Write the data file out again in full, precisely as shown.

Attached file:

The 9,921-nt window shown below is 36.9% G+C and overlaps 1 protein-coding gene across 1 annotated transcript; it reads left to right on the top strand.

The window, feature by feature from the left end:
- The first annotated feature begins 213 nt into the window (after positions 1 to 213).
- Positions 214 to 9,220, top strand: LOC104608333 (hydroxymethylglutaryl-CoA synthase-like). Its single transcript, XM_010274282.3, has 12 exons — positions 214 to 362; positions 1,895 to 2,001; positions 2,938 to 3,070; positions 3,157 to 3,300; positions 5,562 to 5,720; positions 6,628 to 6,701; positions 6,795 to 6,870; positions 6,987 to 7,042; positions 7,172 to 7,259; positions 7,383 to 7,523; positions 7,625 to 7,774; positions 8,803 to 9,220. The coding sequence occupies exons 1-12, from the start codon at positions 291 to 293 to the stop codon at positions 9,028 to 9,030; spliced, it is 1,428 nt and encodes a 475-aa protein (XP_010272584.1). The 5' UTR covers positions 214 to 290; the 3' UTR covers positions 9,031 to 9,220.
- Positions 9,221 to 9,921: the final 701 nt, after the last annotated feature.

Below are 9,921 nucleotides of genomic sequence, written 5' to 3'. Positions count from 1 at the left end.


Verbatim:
The 9,921-nt window shown below is 36.9% G+C and overlaps 1 protein-coding gene across 1 annotated transcript; it reads left to right on the top strand.

The window, feature by feature from the left end:
- The first annotated feature begins 213 nt into the window (after positions 1 to 213).
- Positions 214 to 9,220, top strand: LOC104608333 (hydroxymethylglutaryl-CoA synthase-like). Its single transcript, XM_010274282.3, has 12 exons — positions 214 to 362; positions 1,895 to 2,001; positions 2,938 to 3,070; positions 3,157 to 3,300; positions 5,562 to 5,720; positions 6,628 to 6,701; positions 6,795 to 6,870; positions 6,987 to 7,042; positions 7,172 to 7,259; positions 7,383 to 7,523; positions 7,625 to 7,774; positions 8,803 to 9,220. The coding sequence occupies exons 1-12, from the start codon at positions 291 to 293 to the stop codon at positions 9,028 to 9,030; spliced, it is 1,428 nt and encodes a 475-aa protein (XP_010272584.1). The 5' UTR covers positions 214 to 290; the 3' UTR covers positions 9,031 to 9,220.
- Positions 9,221 to 9,921: the final 701 nt, after the last annotated feature.

Below are 9,921 nucleotides of genomic sequence, written 5' to 3'. Positions count from 1 at the left end.